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Required Reading: The Dramatic Colors of Winter Gardens

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Required Reading: The Dramatic Colors of Winter Gardens

October 5, 2017

For many gardeners, winter means a break from endless garden jobs and a swift retreat indoors to sit by a fire and ponder catalogs and planting plans. But for others, who have meticulously planned their gardens to shine in winter, the season can deliver dramatic colors, eerie textures, and mesmerizing combinations—and a reason to venture outdoors or, at least, admire the view from the fireside.

French photographer Cedric Pollet has spent nine years documenting some of the most beautiful of these spaces and has gathered them together in Winter Gardens: Reinventing the Season. For anyone contemplating adding some winter interest to a garden, it’s a must-read.

Photography by Cedric Pollet.

Winter Gardens : Reinventing the Season is £30, from Frances Lincoln.
Above: Winter Gardens : Reinventing the Season is £30, from Frances Lincoln.
Pollet’s book is helpfully split into two halves. First, it profiles 20 inspirational winter gardens across France and the UK (a temperate climate is essential for these cold weather gardens) and the second half of the book succinctly breaks down the building blocks of these designs: trees (most predominantly birches, maples, and cherries); shrubs including dogwood and willow, and then other key elements for wintry spaces such as bamboos, grasses, conifers, and flowering shrubs.

 Pollet’s obsession is bark—his debut book was focused solely on it—so it figures that trees play a starring role in his latest book and what quickly becomes clear is that the right cultivars can produce the most stunning effects.
Above: Pollet’s obsession is bark—his debut book was focused solely on it—so it figures that trees play a starring role in his latest book and what quickly becomes clear is that the right cultivars can produce the most stunning effects.

The inspiration for the book came from Jardin de Bois Marquis, Christian Peyron’s garden in the Rhone valley, and in particular a stunning planting of snakebark maples (Acer x conspicuum ‘Phoenix’) and fiery red dogwoods (Cornus sanguinea ‘Winter Flame’) a dazzling display only heightened by snow on the ground.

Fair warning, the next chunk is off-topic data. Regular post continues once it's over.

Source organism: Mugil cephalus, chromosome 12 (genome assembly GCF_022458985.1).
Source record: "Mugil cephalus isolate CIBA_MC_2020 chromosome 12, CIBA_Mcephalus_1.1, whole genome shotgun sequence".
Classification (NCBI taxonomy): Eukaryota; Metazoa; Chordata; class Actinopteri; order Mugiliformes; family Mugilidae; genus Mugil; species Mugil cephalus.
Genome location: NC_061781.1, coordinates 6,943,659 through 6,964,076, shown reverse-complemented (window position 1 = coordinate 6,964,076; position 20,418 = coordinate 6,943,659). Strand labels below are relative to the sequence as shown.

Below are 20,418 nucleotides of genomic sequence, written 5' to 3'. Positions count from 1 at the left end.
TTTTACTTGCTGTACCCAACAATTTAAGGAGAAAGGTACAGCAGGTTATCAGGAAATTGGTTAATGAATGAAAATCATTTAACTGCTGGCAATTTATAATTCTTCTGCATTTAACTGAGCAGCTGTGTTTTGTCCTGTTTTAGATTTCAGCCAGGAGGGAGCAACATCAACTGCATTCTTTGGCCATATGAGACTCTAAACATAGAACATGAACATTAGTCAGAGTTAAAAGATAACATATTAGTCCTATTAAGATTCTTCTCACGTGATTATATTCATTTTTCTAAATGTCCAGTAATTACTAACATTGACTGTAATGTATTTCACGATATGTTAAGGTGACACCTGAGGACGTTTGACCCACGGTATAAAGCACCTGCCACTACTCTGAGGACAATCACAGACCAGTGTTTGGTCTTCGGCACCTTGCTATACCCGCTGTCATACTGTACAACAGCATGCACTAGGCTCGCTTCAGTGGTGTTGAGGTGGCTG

Dogwoods, coppiced annually to encourage fresh new wood each year, are invaluable in the winter garden and there’s a rainbow of colors from the lime green to dark purple and everything in between. But it’s the fiery red dogwoods that tend to be most popular, including Cornus sanguinea ‘Midwinter Fire’ which gradually turns from yellow at the base to red at the tips – that are often combined with white birches.

 The author might be a bark geek first and foremost but his enthusiasm for winter gardens means he has really thought about how to make this book useful. In the book, images of gardens in their moody skeletal mid-winterness are placed  alongside the summer view, and plants that perhaps provide a supporting role in summer such as sedums, phlomis, or hydrangeas become stars in their own right with their sculptural flower heads in winter.
Above: The author might be a bark geek first and foremost but his enthusiasm for winter gardens means he has really thought about how to make this book useful. In the book, images of gardens in their moody skeletal mid-winterness are placed  alongside the summer view, and plants that perhaps provide a supporting role in summer such as sedums, phlomis, or hydrangeas become stars in their own right with their sculptural flower heads in winter.

The incredible coppers and burnished orange tones of so many of the outstanding winter trees (Prunus serrula, Acer griseum, and Betula albosinensis are some of the best-known) make stunning and uplifting scenes in winter but of course they are only one side of the story. Just as effective are the snowy white birches (especially when planted to dazzling effect with wispy, ghoulish grasses) which is why Betula utilis var Jacquemontii has become such a winter garden stalwart.

 As in any other season, the skill is in layering and deftly combining plants.
Above: As in any other season, the skill is in layering and deftly combining plants.

Pollet offers a thorough roster of support acts too. There are winter-flowering trees and shrubs, berries, bamboos, grasses, heathers, useful evergreens, and colorful conifers.

 But the delicious colors of the witch hazels, from acid yellow to ginger to scarlet, steal the show, providing beautiful color and exquisite scent in the dead of winter.
Above: But the delicious colors of the witch hazels, from acid yellow to ginger to scarlet, steal the show, providing beautiful color and exquisite scent in the dead of winter.
 At Martine Lemonnier’s Jardins de Bellevue, which holds the French national collection of hellebores, a coppery prunus looks beautiful against a scented backdrop of Sarcococca confusa.
Above: At Martine Lemonnier’s Jardins de Bellevue, which holds the French national collection of hellebores, a coppery prunus looks beautiful against a scented backdrop of Sarcococca confusa.

Elsewhere, Pollet shows how the pretty pink blossom of Prunus mume Beni Chidori is a perfect pairing with the pink flowers of Helleborus x lemonnierae underneath.

The other great thing about winter gardens is that with a dusting of frost or snow, the garden becomes a magical space. Plant the right things and you can have structure, color, texture, and even scent through to early spring.

N.B.: See more of our favorite wintry gardens:

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